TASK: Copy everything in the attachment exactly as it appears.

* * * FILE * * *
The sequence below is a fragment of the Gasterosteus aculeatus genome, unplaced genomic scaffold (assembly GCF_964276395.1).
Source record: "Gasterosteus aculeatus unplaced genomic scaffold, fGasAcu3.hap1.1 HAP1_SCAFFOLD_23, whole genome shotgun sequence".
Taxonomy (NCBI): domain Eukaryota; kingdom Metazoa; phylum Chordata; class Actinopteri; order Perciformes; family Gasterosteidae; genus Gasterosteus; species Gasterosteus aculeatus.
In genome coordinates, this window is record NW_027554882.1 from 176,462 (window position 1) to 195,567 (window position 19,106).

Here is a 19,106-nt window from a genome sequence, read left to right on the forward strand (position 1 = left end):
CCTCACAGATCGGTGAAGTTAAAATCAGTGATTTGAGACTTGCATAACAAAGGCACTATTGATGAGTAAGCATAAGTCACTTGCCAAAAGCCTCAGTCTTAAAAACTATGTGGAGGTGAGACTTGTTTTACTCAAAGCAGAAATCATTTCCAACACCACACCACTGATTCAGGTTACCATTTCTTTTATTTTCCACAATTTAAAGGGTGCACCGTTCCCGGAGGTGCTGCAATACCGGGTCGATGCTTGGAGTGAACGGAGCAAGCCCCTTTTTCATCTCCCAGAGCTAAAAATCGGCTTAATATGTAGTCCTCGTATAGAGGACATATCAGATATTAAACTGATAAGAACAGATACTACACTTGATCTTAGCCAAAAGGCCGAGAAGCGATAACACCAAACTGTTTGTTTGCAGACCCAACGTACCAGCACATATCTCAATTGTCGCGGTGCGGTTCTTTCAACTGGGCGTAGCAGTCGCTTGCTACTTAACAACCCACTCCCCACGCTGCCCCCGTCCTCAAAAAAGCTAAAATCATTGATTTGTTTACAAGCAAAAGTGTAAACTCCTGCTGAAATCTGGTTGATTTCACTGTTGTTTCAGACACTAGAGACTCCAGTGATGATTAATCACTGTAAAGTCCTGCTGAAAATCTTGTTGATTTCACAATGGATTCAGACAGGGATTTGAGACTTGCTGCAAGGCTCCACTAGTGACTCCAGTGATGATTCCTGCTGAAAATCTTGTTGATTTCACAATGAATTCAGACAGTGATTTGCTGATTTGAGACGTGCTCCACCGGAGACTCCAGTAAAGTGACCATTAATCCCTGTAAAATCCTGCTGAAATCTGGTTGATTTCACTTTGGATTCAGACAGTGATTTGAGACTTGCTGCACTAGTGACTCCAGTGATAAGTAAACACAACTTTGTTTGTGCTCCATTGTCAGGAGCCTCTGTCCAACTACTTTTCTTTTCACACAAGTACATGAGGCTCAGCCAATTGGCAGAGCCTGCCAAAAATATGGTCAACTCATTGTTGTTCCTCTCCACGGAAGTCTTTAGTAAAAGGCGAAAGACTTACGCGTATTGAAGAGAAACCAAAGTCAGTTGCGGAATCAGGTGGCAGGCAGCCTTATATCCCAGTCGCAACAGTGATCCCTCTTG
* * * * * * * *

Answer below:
The sequence below is a fragment of the Gasterosteus aculeatus genome, unplaced genomic scaffold (assembly GCF_964276395.1).
Source record: "Gasterosteus aculeatus unplaced genomic scaffold, fGasAcu3.hap1.1 HAP1_SCAFFOLD_23, whole genome shotgun sequence".
Taxonomy (NCBI): domain Eukaryota; kingdom Metazoa; phylum Chordata; class Actinopteri; order Perciformes; family Gasterosteidae; genus Gasterosteus; species Gasterosteus aculeatus.
In genome coordinates, this window is record NW_027554882.1 from 176,462 (window position 1) to 195,567 (window position 19,106).

Here is a 19,106-nt window from a genome sequence, read left to right on the forward strand (position 1 = left end):
CCTCACAGATCGGTGAAGTTAAAATCAGTGATTTGAGACTTGCATAACAAAGGCACTATTGATGAGTAAGCATAAGTCACTTGCCAAAAGCCTCAGTCTTAAAAACTATGTGGAGGTGAGACTTGTTTTACTCAAAGCAGAAATCATTTCCAACACCACACCACTGATTCAGGTTACCATTTCTTTTATTTTCCACAATTTAAAGGGTGCACCGTTCCCGGAGGTGCTGCAATACCGGGTCGATGCTTGGAGTGAACGGAGCAAGCCCCTTTTTCATCTCCCAGAGCTAAAAATCGGCTTAATATGTAGTCCTCGTATAGAGGACATATCAGATATTAAACTGATAAGAACAGATACTACACTTGATCTTAGCCAAAAGGCCGAGAAGCGATAACACCAAACTGTTTGTTTGCAGACCCAACGTACCAGCACATATCTCAATTGTCGCGGTGCGGTTCTTTCAACTGGGCGTAGCAGTCGCTTGCTACTTAACAACCCACTCCCCACGCTGCCCCCGTCCTCAAAAAAGCTAAAATCATTGATTTGTTTACAAGCAAAAGTGTAAACTCCTGCTGAAATCTGGTTGATTTCACTGTTGTTTCAGACACTAGAGACTCCAGTGATGATTAATCACTGTAAAGTCCTGCTGAAAATCTTGTTGATTTCACAATGGATTCAGACAGGGATTTGAGACTTGCTGCAAGGCTCCACTAGTGACTCCAGTGATGATTCCTGCTGAAAATCTTGTTGATTTCACAATGAATTCAGACAGTGATTTGCTGATTTGAGACGTGCTCCACCGGAGACTCCAGTAAAGTGACCATTAATCCCTGTAAAATCCTGCTGAAATCTGGTTGATTTCACTTTGGATTCAGACAGTGATTTGAGACTTGCTGCACTAGTGACTCCAGTGATAAGTAAACACAACTTTGTTTGTGCTCCATTGTCAGGAGCCTCTGTCCAACTACTTTTCTTTTCACACAAGTACATGAGGCTCAGCCAATTGGCAGAGCCTGCCAAAAATATGGTCAACTCATTGTTGTTCCTCTCCACGGAAGTCTTTAGTAAAAGGCGAAAGACTTACGCGTATTGAAGAGAAACCAAAGTCAGTTGCGGAATCAGGTGGCAGGCAGCCTTATATCCCAGTCGCAACAGTGATCCCTCTTG